April 18, 1898 The U.S. Navy acquired a tugboat that was constructed in San Francisco a decade earlier by the shipbuilding company Union Iron Works. This tugboat, along with one that was built in Philadelphia, became part of the Navy’s fleet at a time when the United States was readying for war against Spain. “TUGBOATS... Continue Reading →

April 15, 1936   The government of the Irish Free State (the present-day Republic of Ireland) formally established Aer Lingus Teoranta as the national airline. Seán Ó hUadhaigh served as the company’s first chairman. “Aer Lingus” is derived from the Irish term “aerloingeas,” which means “air fleet,” while “Teoranta” is the Irish phrase for “limited company.”... Continue Reading →

April 12, 1792 The Second U.S. Congress authorized the creation of a pioneering lighthouse in New York. The actual construction of this lighthouse, which is located at the easternmost point of Long Island in the hamlet of Montauk, finally took place four years later. Montauk Point Lighthouse was the first lighthouse built within the state... Continue Reading →

April 11, 1936 The first trackless trolley line in the Boston metropolitan area made its debut when the Boston Elevated Railway (BERy) introduced trolleybuses on what had been a streetcar route between Harvard Square and Lechmere Square in the city of Cambridge. The first of these orange vehicles left Bennett Street yard (near Harvard Square)... Continue Reading →

April 10, 1848   The Illinois and Michigan (I&M) Canal was first opened to navigation when the freight boat General Fry traveled northwest along the recently completed route from the town of Lockport to the then-small city of Chicago. While the formal dedication of the I&M Canal would not take place until six days later, the... Continue Reading →

April 9, 1907 Civil engineer Harry Pond Townsend was granted U.S. Patent No. 850,077 for a coaster brake that he had created for bicycles. Townsend assigned the patent application to his employer, the New Departure Manufacturing Company of Bristol, Connecticut. (The company built its reputation on producing various types of bells, including bicycle bells, and those widely... Continue Reading →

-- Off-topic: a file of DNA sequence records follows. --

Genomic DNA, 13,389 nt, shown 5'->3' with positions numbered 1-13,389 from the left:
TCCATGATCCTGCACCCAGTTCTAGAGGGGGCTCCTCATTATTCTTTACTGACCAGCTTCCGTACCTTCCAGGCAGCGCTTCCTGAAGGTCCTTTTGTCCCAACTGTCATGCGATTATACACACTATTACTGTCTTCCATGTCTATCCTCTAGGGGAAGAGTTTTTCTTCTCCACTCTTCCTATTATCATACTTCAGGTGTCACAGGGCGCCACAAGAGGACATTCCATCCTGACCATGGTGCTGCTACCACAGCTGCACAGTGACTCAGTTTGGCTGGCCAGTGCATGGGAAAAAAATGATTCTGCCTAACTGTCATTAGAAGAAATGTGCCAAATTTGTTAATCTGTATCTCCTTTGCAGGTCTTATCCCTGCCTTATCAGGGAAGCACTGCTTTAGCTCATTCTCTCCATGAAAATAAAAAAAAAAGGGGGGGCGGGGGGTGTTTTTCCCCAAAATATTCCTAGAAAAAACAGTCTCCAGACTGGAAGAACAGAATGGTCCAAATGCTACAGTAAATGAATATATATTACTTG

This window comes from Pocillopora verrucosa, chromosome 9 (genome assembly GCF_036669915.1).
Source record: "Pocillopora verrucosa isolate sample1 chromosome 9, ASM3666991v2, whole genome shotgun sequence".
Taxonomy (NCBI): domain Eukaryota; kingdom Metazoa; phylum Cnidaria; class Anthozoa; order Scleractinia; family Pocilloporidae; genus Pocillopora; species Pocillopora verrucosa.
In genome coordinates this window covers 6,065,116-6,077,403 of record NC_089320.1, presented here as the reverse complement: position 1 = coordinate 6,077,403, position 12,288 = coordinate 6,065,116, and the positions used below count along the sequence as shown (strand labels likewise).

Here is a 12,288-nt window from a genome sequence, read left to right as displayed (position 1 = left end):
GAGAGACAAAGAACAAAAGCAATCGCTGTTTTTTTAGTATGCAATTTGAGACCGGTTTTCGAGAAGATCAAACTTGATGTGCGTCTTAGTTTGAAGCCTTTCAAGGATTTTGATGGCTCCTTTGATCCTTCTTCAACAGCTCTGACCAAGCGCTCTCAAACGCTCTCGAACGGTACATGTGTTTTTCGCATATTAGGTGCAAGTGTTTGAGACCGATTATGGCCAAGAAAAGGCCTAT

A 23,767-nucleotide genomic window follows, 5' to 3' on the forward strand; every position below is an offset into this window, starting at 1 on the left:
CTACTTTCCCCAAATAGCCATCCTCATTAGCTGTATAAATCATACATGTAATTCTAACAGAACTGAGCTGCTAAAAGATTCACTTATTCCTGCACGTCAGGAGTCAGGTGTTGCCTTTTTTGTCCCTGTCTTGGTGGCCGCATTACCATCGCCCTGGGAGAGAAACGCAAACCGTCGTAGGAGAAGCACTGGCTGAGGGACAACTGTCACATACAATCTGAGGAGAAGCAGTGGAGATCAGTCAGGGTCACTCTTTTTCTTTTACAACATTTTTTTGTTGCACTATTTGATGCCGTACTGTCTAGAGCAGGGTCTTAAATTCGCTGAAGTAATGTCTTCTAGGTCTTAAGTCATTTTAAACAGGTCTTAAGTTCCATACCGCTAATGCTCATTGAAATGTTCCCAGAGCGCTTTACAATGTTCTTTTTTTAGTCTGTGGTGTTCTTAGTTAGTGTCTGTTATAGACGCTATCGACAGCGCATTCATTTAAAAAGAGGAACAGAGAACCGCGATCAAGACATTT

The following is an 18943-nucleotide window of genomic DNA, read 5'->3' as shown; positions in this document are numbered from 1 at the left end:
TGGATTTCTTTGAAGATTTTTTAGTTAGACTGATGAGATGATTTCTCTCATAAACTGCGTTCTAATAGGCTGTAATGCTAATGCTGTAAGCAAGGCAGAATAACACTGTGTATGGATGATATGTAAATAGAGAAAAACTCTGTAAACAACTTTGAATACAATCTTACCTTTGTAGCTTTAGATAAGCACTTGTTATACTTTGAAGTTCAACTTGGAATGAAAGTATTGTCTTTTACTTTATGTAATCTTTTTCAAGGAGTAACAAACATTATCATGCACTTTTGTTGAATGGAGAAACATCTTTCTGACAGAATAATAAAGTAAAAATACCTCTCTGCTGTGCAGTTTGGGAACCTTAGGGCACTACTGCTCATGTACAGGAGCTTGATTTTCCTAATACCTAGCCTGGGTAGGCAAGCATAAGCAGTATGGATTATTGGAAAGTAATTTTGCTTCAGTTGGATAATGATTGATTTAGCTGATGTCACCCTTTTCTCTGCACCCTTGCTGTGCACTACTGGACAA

April 5, 1941 Nigel Gresley, a railway engineer who made major contributions to the development of high-powered steam locomotives, died at his home in Hertford, England, at the age of 64. He was born in 1876 in Scotland’s capital city of Edinburgh and raised in the English village and civil parish of Netherseal. After attending... Continue Reading →

April 4, 2016 In Indonesia, Merah-Putih Bridge was dedicated in the province of Maluku less than five years after construction on it had begun. Indonesian President Joko “Jokowi” Widodo formally opened the red-and-white bridge, which spans Ambon Bay in Maluku’s capital city of Ambon. Other public officials attending this ceremony included Basuki Hadimuljono, Indonesia’s minister... Continue Reading →

April 1, 1909 Automobile coachbuilder Fleetwood Metal Body was formally launched in Fleetwood, Pennsylvania, with Harry C. Urich serving as the new company’s president and general manager. Fleetwood Metal Body soon established itself as a leading high-quality producer of aluminum and wood automotive chassis. By 1920, the company was regularly exhibiting its creations at prestigious automobile... Continue Reading →

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